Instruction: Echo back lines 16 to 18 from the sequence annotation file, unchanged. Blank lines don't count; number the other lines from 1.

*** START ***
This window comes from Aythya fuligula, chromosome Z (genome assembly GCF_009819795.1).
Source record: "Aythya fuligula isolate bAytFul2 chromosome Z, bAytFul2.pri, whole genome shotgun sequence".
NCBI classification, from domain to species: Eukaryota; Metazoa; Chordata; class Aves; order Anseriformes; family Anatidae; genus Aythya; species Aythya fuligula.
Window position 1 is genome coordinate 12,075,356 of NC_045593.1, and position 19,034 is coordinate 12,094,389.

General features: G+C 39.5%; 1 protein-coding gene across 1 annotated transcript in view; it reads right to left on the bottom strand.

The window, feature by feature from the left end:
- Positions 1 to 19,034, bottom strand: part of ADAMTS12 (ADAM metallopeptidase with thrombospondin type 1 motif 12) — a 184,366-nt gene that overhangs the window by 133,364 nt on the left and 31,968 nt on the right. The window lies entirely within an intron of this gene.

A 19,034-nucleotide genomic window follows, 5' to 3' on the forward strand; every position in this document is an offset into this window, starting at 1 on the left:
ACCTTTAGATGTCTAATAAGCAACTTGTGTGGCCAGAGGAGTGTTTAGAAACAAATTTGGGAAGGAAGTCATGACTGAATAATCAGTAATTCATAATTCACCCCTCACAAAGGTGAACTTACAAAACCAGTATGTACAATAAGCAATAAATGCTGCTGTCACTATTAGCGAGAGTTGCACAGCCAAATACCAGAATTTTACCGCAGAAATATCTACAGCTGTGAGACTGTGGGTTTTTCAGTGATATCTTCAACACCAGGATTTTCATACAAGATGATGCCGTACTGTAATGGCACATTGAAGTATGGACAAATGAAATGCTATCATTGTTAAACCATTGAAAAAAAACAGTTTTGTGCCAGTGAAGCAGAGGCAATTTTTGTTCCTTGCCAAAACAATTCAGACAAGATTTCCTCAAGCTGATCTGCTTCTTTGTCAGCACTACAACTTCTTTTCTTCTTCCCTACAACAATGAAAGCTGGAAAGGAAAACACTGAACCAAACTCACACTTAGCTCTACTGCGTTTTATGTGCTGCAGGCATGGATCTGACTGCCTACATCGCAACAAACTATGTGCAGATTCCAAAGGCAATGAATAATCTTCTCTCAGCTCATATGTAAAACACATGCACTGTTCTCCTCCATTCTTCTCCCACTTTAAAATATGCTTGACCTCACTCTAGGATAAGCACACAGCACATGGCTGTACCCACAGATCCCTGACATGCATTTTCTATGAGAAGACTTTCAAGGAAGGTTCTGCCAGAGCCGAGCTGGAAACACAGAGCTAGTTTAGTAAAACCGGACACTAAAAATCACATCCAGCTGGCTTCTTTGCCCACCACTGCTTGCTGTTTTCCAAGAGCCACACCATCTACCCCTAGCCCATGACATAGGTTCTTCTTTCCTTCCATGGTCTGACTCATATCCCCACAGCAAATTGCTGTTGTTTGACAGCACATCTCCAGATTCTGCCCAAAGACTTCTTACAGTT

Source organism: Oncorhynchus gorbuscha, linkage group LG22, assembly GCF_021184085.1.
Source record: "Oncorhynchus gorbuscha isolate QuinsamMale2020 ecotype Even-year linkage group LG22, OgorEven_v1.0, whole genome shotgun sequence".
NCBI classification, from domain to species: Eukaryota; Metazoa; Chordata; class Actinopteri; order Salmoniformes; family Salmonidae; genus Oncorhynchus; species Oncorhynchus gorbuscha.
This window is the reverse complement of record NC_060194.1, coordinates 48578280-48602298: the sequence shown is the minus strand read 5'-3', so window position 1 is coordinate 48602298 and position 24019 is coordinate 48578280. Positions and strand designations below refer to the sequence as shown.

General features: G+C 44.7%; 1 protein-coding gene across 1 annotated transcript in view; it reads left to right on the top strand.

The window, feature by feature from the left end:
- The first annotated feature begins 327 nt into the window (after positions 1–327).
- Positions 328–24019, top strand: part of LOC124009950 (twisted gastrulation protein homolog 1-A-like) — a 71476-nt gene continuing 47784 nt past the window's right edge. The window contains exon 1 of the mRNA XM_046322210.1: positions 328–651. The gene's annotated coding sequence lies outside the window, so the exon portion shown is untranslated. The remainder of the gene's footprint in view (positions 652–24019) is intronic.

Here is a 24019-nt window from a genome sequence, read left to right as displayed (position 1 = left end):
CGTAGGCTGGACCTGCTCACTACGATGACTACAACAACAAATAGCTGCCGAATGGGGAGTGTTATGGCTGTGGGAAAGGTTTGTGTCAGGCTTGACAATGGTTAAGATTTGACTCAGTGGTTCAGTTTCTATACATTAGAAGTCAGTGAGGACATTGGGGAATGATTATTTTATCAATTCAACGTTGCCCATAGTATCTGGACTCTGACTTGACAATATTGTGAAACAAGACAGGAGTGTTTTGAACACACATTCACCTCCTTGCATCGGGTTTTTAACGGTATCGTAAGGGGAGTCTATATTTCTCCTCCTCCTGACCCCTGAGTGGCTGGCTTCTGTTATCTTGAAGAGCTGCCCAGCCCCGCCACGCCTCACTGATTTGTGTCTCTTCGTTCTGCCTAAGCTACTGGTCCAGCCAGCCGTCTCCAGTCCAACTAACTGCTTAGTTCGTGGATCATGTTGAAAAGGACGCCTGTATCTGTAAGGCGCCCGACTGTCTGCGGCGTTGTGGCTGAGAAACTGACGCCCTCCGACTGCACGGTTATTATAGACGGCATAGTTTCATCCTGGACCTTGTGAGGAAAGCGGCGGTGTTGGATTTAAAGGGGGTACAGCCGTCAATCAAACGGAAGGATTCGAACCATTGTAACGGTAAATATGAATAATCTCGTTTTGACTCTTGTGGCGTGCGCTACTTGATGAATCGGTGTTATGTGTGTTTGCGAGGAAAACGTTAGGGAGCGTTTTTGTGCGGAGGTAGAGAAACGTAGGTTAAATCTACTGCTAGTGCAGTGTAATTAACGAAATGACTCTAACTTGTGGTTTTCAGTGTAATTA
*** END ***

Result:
- The first annotated feature begins 327 nt into the window (after positions 1–327).
- Positions 328–24019, top strand: part of LOC124009950 (twisted gastrulation protein homolog 1-A-like) — a 71476-nt gene continuing 47784 nt past the window's right edge. The window contains exon 1 of the mRNA XM_046322210.1: positions 328–651. The gene's annotated coding sequence lies outside the window, so the exon portion shown is untranslated. The remainder of the gene's footprint in view (positions 652–24019) is intronic.

Here is a 24019-nt window from a genome sequence, read left to right as displayed (position 1 = left end):